I just made up those percentages! In reality what you do will depend on your immediate goal and the nature of your data.

Logistic Regression is often used to evaluate things like medical studies. In this case the predictive value of the overall model may not be as important as the analysis of the “significance” of various features. That is where a lot of statistical analysis of the quality of a model comes into play — trying to find causality relationships.

For many machine learning problems the main goal is to come up with a model that has good predictive value. The model will be an “inference engine”. If you are doing a lot of work to get the best model you can, then having a validation-set to check adjustments against is good practice. A test-set is valuable to determine if your model is going to be of any use! A poorly chosen model or feature set will likely be apparent as under-fitting when you check the training accuracy against the training-set. An over-fit or numerically unstable model may not be so obvious when checking against the training data. A good test-set is the best way to evaluate the usefulness of a model.

Implementation of Logistic Regression

A quick look at the formulas and then an interactive “calculator style” implementation in this Jupyter notebook.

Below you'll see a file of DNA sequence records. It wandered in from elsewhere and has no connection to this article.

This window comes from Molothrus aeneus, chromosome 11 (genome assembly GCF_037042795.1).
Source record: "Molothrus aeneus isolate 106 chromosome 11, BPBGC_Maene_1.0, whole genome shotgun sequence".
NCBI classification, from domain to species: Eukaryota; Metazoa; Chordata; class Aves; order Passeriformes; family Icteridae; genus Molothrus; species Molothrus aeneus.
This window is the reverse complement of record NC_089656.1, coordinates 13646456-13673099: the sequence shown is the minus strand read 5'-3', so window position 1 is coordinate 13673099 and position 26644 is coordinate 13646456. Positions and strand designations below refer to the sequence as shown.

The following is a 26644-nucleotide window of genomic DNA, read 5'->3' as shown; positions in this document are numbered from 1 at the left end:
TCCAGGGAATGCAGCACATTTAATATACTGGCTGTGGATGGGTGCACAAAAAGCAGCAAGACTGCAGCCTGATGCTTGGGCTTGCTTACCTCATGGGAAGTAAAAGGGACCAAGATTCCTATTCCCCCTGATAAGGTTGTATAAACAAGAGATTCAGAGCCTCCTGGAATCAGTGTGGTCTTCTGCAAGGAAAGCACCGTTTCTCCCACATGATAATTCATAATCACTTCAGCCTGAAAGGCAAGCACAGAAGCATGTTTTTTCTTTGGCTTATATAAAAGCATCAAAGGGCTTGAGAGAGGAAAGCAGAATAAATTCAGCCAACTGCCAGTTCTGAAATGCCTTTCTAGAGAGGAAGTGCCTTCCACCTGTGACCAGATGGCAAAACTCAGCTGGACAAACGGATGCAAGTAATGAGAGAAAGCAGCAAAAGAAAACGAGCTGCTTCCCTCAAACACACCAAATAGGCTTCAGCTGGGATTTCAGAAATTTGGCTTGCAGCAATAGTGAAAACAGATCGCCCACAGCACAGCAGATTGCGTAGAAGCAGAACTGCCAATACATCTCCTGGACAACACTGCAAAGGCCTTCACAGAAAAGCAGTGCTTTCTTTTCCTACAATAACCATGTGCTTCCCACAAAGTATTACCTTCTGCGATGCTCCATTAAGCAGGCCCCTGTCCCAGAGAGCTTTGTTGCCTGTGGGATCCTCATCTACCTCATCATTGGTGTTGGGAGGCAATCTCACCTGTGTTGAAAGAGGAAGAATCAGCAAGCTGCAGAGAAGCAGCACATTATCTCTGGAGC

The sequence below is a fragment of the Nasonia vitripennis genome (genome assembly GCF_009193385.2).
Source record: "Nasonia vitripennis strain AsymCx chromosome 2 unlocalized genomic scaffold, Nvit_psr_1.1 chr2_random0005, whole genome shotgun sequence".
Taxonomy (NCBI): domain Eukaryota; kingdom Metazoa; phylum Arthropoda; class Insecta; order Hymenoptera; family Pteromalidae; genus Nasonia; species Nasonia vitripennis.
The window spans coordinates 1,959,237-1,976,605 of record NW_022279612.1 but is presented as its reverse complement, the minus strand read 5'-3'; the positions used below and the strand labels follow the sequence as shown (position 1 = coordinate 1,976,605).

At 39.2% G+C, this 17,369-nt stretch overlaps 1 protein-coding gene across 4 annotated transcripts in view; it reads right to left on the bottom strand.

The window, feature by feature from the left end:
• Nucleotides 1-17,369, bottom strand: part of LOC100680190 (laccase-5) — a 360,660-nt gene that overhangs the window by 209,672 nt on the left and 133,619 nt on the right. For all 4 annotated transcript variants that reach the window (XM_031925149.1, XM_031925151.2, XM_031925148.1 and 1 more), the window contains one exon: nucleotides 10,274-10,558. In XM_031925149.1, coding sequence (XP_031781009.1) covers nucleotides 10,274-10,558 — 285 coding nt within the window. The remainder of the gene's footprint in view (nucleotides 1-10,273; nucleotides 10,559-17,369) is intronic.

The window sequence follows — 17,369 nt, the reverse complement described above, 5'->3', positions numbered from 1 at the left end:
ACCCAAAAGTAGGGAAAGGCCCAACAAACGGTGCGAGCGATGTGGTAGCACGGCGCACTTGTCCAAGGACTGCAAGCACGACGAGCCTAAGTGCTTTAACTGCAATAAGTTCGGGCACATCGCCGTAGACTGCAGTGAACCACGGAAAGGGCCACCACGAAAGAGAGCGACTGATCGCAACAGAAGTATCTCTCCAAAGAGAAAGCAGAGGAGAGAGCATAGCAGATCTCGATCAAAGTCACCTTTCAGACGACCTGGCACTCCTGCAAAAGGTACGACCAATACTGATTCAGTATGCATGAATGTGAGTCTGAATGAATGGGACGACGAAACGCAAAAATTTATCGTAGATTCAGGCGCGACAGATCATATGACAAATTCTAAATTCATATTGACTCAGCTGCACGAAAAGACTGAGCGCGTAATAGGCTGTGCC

Equations for logistic regression

Following is a list of equations we will need for an implementation of logistic regression. They are in matrix form. Be sure to read the notes after this list.

$$ \bbox[25px,border:2px solid green]{
m & = \text{the number of elements in the training set} \\ \\
n & = \text{the number of elements in the parameter vector }a \\ \\
\lambda & = \text{the adjustable regularization weight} \\ \\
g(z) & = \frac{1}{1 + e^{-z}} \\ \\
h_a(X) &= g(Xa) \\ \\
J(a) &= -\frac{1}{m} \left( y’ log(h_a(X) + (1-y)’log(1 – h_a(X) \right) + \frac{\lambda}{2m} a’La \\ \\
&= -\frac{1}{m} \left(1’\log(h) + (y-1)’Xa \right) + \frac{\lambda}{2m} a’La \\ \\
\nabla J(a) &= \frac{1}{m}X'(h-y) + \frac{\lambda}{m} La \\ \\
&=\frac{1}{m}X'(g(Xa) – y) + \frac{\lambda}{m} La
\end{align} }$$


  • $\lambda$ is a training “hyper-parameter”. It is used to smooth the optimization of the model parameters to avoid over-fitting.
  • I have included two expressions for $J(a)$. They are equivalent. The second expression contains a symbol $1’$, that is a that is the transpose of a vector of all ones. It’s effect is to sum the elements in the vector $log(h)$. That’s just to keep the expressions in matrix/vector form, see the Theory post.
  • $L =